Even goosing mids and dumping mids didn't get much of the tubescreamer vibe.
I've seen such advice given here as well as a suitable shortcut to that vibe.
A lot of it was just the feel and the clean up either through picking or guitar volume. Lots of dynamics there that I really find desirable.
I was all peachy with gear before playing the FUCHS. Here we go again!
Dunno where you're at, but Overland in Kansas used to have a bunch of cool dumbles and clones.
Trip down to Nashville, Carter Guitars usually has some too.
I'm pretty sure most amp designs out there are really only based on a handful of unique designs from the 50s and 60s. I mean, there's a fairly wide variety now, but if you think about it, Marshalls were originally based on the Bassman. Dumbles were originally hot rodded Fenders (right?) and if I remember correctly the original Mesa Boogie was essentially a modded Princeton.
More like a gutted Princeton.
But most thing started from the tube manufacturers 'suggested circuit' books and evolved from there. Yeah the Marshalls started as modified tweed bassman and moved on...etc etc.
Dumble was originally hotrodded (improved?) blackface bassman he 'tuned' for Robben by listening. And went from there.
None of this stuff is rocket science.
An FET is not a tubescreamer
Some ODS amps have a bassman tone stack, sure ~ but there is also the front end loading, phase inverter, power section, negative feedback circuit...
Whoever shared that idea probably had only a quick peek at a schematic and did not understand what they were looking at.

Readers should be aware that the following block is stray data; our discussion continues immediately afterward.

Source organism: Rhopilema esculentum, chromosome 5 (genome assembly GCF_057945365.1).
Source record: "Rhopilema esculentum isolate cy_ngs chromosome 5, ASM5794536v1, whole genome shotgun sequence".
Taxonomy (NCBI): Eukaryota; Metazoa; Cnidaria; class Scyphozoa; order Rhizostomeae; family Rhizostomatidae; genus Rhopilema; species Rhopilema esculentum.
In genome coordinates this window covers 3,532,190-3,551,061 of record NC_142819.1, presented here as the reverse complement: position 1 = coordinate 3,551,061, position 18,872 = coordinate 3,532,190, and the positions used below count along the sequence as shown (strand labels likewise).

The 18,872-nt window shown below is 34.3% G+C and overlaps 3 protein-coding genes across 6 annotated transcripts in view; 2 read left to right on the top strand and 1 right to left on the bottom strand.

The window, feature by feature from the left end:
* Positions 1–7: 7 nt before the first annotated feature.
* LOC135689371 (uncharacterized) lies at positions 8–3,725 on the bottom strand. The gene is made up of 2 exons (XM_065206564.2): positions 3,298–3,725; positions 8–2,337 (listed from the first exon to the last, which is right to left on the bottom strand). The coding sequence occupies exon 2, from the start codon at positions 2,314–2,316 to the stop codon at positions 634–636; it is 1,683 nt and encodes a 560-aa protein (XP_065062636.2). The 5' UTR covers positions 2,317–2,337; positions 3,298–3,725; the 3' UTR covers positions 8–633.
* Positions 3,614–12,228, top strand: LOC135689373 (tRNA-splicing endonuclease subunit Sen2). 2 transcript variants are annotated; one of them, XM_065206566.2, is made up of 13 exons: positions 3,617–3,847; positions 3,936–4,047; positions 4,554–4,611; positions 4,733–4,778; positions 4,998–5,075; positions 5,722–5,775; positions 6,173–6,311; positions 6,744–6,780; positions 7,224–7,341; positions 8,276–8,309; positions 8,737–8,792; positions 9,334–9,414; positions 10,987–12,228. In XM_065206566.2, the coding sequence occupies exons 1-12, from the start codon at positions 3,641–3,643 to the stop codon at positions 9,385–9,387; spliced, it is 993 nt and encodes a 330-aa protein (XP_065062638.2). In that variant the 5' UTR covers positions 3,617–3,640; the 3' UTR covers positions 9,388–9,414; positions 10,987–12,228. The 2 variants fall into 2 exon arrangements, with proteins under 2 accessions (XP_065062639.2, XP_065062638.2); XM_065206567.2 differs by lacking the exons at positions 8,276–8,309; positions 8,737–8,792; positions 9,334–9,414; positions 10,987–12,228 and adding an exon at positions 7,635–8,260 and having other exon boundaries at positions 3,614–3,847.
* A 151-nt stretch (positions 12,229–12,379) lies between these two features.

What makes a "Dumble" has less to do with the circuit itself, and has more to do with how you execute that circuit. Thusly, any circuit can be "Dumbleized" to varying degrees (a little or a lot; take it as far as you want) and just because an amp is an "ODS circuit" does not mean it is a real clone. Some of the parts Dumble used are very specific and hard to find, and some are common. It takes a certain blend to the whole.
It's like the difference between BBQ meat vs cooking in an electric oven or cooking in a microwave. Yes each is the same meat and seasoning, but how you execute it and the ingredients used is everything. To say you can get a Dumble tone from a tubescreamer in front of a bassman is like saying you can get Salisbury steak from the frozen dinner aisle...
It's an easily repeatable remark, but it really has no basis beyond ignorance. A real "Dumble" isn't even a circuit, any more than a dinner is an ingredient list.
Funny. Whenever I'm playing that tone I feel like Robben is slapping me in the head - "Slow down and pay more attention to phrasing!"
For those who don't know the story:
Alfonso Hermida (ex NASA employee) designed the Zendrive after hearing Ford live with his Dumble. He wanted to nail that one tone.
The fact that it's Ford's go to pedal to put in front of any random Fender tells you everything you need to know if you want Ford/Dumble on a reasonable budget.
My old one started going bad so I picked up the newer Hermida approved Love Pedal version and it's the real deal.
Everyone tries to cop some great tone they wittnessed live. I know I have. You do the best you can with your own ears and stuff available but practice and execution are really the key...but thats another story